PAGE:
And so have you.
So have all of us.
Look for the nuance
Remember this the next time you are inclined to judge: if anyone followed you around for twenty-four hours a day with a video camera, things would show up on the footage that would deeply embarrass you.
Remember this the next time you are inclined to write a quick social media post criticizing someone: if your own moments where you lacked generosity and compassion were pulled from the footage and projected onto a screen—just those moments, and none of the rest to give a balanced context—you would feel it was unfair.
Patriarchy operates from a binary place, a binary way of thinking. In binary logic, things are either good or bad, right or wrong. There’s a rigidity about being “with us or against us” and exclusion of those perceived to not meet the mark. There is little room for nuance.
Increasingly, I think we’re all seeing—and this should trouble us—a lack of nuance in how we interact with one another. Even among some of those claiming to be fighting for justice and the eradication of patriarchy, the mindset of the binary is there: you either agree with my perspective, or you are part of the oppression; you are either with me or against me; if you hold one oppressive view, this must mean that all of you/your life/your interactions are therefore oppressive.
We need to look for the nuance.
Nuance wants to call out oppressive views without dismantling someone’s humanity.
This is the real work, in my opinion. This is where courage is most required—because we’ll need to look closely to see where we can avoid cancel-out culture that shames and traumatizes and doesn’t get us the result we want (cancel-out culture doesn’t change people’s worldviews; it makes them defensive and then they just work to better hide their oppressive world views to avoid criticism). At the same time that we’re trying to avoid that shaming—that taking on of the energy of “good versus bad” that is the hallmark of patriarchy—we’ll need to look at excuse making, because certainly, some who try to avoid shaming oppressive view points flip into the opposite spectrum and make excuses for poor behavior.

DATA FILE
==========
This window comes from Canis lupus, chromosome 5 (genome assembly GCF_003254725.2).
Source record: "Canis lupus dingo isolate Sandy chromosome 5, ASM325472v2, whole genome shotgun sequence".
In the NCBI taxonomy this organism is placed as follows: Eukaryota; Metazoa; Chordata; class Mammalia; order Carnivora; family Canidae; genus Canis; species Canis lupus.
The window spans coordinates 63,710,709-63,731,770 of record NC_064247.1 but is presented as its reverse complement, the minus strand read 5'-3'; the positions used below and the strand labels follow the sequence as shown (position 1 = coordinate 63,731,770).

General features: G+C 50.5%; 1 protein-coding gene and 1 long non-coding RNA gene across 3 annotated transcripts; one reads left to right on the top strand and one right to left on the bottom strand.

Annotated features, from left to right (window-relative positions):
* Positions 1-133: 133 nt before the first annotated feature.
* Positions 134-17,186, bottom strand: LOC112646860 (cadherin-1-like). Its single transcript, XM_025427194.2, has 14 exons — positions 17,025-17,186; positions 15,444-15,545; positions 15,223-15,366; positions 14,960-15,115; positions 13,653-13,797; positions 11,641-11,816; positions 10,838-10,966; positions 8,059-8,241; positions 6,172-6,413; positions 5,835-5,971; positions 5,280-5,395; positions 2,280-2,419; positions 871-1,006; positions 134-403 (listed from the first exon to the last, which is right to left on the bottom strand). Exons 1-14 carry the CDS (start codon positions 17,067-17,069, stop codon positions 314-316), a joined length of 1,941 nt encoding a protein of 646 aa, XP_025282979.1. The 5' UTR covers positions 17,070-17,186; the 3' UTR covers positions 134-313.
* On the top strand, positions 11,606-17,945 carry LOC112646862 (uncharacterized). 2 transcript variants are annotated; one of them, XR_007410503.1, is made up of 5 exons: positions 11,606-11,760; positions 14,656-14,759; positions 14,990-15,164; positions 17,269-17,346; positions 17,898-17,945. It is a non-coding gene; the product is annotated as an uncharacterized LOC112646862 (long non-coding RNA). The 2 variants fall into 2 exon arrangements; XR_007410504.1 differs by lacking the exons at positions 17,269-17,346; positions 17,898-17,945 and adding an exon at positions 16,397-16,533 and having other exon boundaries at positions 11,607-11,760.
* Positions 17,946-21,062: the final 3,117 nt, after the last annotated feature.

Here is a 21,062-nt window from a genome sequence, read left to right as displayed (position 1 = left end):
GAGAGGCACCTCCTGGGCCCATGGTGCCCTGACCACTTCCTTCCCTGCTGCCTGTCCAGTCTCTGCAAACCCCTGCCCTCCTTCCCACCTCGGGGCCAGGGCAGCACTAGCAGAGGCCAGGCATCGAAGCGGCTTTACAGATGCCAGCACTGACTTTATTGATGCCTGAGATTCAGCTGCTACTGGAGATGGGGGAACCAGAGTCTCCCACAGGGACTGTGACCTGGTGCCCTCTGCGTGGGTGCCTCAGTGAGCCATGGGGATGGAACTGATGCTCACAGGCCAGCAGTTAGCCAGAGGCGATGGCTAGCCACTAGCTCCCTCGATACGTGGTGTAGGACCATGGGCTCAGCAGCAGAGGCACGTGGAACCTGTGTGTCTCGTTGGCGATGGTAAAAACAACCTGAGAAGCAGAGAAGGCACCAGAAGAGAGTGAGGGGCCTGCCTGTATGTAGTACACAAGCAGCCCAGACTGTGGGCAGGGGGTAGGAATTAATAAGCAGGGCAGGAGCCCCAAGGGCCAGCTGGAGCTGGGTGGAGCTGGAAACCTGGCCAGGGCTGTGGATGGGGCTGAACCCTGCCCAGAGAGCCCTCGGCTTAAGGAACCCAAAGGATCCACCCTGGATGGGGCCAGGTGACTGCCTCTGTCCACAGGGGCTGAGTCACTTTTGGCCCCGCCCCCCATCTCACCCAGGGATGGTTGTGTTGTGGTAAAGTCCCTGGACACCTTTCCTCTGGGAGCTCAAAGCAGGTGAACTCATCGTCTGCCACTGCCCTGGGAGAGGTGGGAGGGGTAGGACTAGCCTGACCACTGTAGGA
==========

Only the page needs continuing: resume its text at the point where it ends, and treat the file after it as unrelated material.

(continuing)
In other words, if we step out of the binary and into the nuance, there is more to track—the shaming and the excuses, the unconscious conditioning and the conscious intentional choices, the fact of someone’s good and the fact of someone’s bad. If we step out of the binary and into the nuance, we step towards that lake on a summer’s day, with the impossibility of taking in all of it at one time.
Again—tough stuff. That’s why we don’t choose nuance more easily, as a culture. It’s easier to invoke the myth that someone who has done good things is a hero and someone who has done bad things is evil, and to ignore the edges and the in-betweens.
Look for the nuance. Pause to ask yourself, “Why would someone have this worldview?” and if their worldview reaps harm to others, ask yourself, “What’s the most effective way to encourage them to change?” I promise you, I’ve seen no behavioral science research that indicates that a Facebook pile-on and take-down is the way to do it.
In fact, go one deeper: pause to ask yourself, “Why do I have my own worldview?” Pick any issue about which you feel strongly.
And then ask yourself, “If someone was deeply invested in changing my mind on this issue, what would they have to say to me, to get me to shift?” Then ask yourself if a social media critique, a passive-aggressive blog post that discussed you while never naming you, or encouraging others to join in picking apart your character, would be very effective at truly changing your point of view.
Perfectionism within individuals is also born of this binary, right-wrong, “with us or against us” place. We do it to ourselves, so we do it to others, and then we are hurt and upset when others do it to us.
The weaknesses are only ever a piece of a developing human. So are the strengths. This is not a call to excuse mistakes—consequences are part of how people learn, and people who violate the very worst social norms need to be removed from a group—so much as to suggest that if we’ve seen how damaging patriarchal, binary thinking is, then we must take it upon ourselves to stop practicing it.
Our lives matter far more than we can possibly realize, far more than we can possibly give them credit for. We can never know when, just by being ourselves, we will be someone else’s gift.
We do ourselves a gross disservice when we assume that because of our occupations, or unless we take some kind of massive action, we cannot have an impact. Risk the vulnerability of letting other people know that they matter.
Tough truth? We don’t do what we say we should, if we don’t believe that any of it will actually work. Really, what do you believe? Because if you truly don’t believe that meditation (or anything else) could benefit your life, then there’s no point in even telling yourself that you should try it just because everyone else says that it’s great. Right here, right now, you are able to do what you are able to do, as well as you can do it. All that matters is if you at least try.
Waiting until it’s the right place, right time, yadda yadda yadda is just a delay tactic. There is no right time, right place, right way, or right circumstance for starting the things that are most important to our souls. Now is the perfect time. This is the perfect moment. You are the perfect person. You’ll learn everything else you need, along the way. When you don’t know where to start, right here and right now with you, is enough.